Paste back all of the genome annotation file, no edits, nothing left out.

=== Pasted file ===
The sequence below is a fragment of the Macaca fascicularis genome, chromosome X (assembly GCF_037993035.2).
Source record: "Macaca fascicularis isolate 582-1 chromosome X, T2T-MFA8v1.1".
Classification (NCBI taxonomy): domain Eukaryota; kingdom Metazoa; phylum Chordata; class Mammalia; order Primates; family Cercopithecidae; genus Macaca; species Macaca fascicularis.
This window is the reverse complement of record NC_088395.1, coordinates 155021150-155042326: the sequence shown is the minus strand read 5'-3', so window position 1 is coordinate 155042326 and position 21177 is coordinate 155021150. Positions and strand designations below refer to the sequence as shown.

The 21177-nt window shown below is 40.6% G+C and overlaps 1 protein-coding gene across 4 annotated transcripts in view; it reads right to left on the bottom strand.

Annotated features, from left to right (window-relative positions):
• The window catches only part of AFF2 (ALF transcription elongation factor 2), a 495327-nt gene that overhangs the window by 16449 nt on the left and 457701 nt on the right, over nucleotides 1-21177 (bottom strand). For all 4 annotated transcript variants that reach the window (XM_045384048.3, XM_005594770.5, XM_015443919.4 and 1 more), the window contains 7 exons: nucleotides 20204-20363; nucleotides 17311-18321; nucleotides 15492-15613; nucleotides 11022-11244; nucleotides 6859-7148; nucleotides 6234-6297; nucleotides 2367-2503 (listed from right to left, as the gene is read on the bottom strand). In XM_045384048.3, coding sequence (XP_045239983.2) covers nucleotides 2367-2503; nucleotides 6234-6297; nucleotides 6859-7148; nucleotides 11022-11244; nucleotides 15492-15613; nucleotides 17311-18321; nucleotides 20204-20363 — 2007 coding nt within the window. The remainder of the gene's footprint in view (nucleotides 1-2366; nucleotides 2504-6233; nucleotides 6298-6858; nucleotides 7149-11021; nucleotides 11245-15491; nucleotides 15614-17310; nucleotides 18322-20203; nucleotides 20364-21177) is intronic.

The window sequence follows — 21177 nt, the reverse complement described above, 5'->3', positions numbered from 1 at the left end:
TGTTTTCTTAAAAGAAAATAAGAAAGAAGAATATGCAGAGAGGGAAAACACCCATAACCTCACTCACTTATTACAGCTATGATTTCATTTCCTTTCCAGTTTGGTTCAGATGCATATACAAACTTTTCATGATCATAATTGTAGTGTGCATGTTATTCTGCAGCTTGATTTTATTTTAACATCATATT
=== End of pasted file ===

The sequence below is a fragment of the Macaca fascicularis genome, chromosome X (assembly GCF_037993035.2).
Source record: "Macaca fascicularis isolate 582-1 chromosome X, T2T-MFA8v1.1".
Classification (NCBI taxonomy): domain Eukaryota; kingdom Metazoa; phylum Chordata; class Mammalia; order Primates; family Cercopithecidae; genus Macaca; species Macaca fascicularis.
This window is the reverse complement of record NC_088395.1, coordinates 155021150-155042326: the sequence shown is the minus strand read 5'-3', so window position 1 is coordinate 155042326 and position 21177 is coordinate 155021150. Positions and strand designations below refer to the sequence as shown.

The 21177-nt window shown below is 40.6% G+C and overlaps 1 protein-coding gene across 4 annotated transcripts in view; it reads right to left on the bottom strand.

Annotated features, from left to right (window-relative positions):
• The window catches only part of AFF2 (ALF transcription elongation factor 2), a 495327-nt gene that overhangs the window by 16449 nt on the left and 457701 nt on the right, over nucleotides 1-21177 (bottom strand). For all 4 annotated transcript variants that reach the window (XM_045384048.3, XM_005594770.5, XM_015443919.4 and 1 more), the window contains 7 exons: nucleotides 20204-20363; nucleotides 17311-18321; nucleotides 15492-15613; nucleotides 11022-11244; nucleotides 6859-7148; nucleotides 6234-6297; nucleotides 2367-2503 (listed from right to left, as the gene is read on the bottom strand). In XM_045384048.3, coding sequence (XP_045239983.2) covers nucleotides 2367-2503; nucleotides 6234-6297; nucleotides 6859-7148; nucleotides 11022-11244; nucleotides 15492-15613; nucleotides 17311-18321; nucleotides 20204-20363 — 2007 coding nt within the window. The remainder of the gene's footprint in view (nucleotides 1-2366; nucleotides 2504-6233; nucleotides 6298-6858; nucleotides 7149-11021; nucleotides 11245-15491; nucleotides 15614-17310; nucleotides 18322-20203; nucleotides 20364-21177) is intronic.

The window sequence follows — 21177 nt, the reverse complement described above, 5'->3', positions numbered from 1 at the left end:
TGTTTTCTTAAAAGAAAATAAGAAAGAAGAATATGCAGAGAGGGAAAACACCCATAACCTCACTCACTTATTACAGCTATGATTTCATTTCCTTTCCAGTTTGGTTCAGATGCATATACAAACTTTTCATGATCATAATTGTAGTGTGCATGTTATTCTGCAGCTTGATTTTATTTTAACATCATATT